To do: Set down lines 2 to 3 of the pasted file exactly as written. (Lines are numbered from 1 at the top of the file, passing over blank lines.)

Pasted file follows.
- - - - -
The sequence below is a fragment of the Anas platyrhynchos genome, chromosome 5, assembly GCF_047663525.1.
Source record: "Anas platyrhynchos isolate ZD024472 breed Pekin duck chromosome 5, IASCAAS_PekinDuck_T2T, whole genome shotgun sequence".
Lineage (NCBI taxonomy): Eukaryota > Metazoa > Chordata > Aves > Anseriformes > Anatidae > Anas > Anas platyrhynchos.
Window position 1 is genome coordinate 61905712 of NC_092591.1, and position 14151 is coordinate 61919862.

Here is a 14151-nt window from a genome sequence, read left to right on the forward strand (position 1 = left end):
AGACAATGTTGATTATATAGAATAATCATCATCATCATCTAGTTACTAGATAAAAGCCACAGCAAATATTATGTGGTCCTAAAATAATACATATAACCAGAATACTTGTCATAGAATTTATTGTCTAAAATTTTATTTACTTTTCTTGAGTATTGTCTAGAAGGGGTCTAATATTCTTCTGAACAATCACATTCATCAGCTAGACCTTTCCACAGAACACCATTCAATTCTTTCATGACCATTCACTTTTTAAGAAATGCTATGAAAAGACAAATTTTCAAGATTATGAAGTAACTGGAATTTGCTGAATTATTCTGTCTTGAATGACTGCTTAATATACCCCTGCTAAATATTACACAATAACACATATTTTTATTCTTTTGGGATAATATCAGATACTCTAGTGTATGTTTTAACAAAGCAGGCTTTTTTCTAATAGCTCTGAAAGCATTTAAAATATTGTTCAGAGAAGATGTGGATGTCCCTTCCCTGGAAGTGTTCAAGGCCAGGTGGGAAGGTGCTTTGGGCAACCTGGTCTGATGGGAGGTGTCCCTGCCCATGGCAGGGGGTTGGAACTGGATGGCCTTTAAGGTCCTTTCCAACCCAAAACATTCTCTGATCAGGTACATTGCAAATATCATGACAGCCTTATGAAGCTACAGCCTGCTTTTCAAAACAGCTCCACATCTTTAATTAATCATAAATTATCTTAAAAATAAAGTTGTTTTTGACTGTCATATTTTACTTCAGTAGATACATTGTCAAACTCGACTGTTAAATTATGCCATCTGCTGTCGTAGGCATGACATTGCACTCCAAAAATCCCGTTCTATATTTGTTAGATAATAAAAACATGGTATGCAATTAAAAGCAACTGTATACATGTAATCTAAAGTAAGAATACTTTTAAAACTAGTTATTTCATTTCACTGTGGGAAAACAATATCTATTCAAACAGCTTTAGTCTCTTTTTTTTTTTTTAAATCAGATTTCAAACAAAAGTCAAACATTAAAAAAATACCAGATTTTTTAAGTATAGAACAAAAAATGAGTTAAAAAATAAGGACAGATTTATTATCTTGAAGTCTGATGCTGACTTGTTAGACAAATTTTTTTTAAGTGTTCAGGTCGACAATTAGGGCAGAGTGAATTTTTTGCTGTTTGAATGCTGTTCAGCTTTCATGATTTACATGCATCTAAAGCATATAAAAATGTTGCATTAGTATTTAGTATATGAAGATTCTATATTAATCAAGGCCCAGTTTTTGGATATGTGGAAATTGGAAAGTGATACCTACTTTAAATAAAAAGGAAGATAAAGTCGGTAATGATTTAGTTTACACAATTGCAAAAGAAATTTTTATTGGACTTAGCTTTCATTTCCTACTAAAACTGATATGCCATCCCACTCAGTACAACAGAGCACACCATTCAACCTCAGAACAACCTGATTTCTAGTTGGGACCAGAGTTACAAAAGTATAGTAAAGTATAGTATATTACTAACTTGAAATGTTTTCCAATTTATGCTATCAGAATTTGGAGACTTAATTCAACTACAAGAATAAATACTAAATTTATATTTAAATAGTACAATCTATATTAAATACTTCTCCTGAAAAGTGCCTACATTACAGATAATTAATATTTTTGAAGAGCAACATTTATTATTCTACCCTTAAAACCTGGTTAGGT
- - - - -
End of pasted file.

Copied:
Source record: "Anas platyrhynchos isolate ZD024472 breed Pekin duck chromosome 5, IASCAAS_PekinDuck_T2T, whole genome shotgun sequence".
Lineage (NCBI taxonomy): Eukaryota > Metazoa > Chordata > Aves > Anseriformes > Anatidae > Anas > Anas platyrhynchos.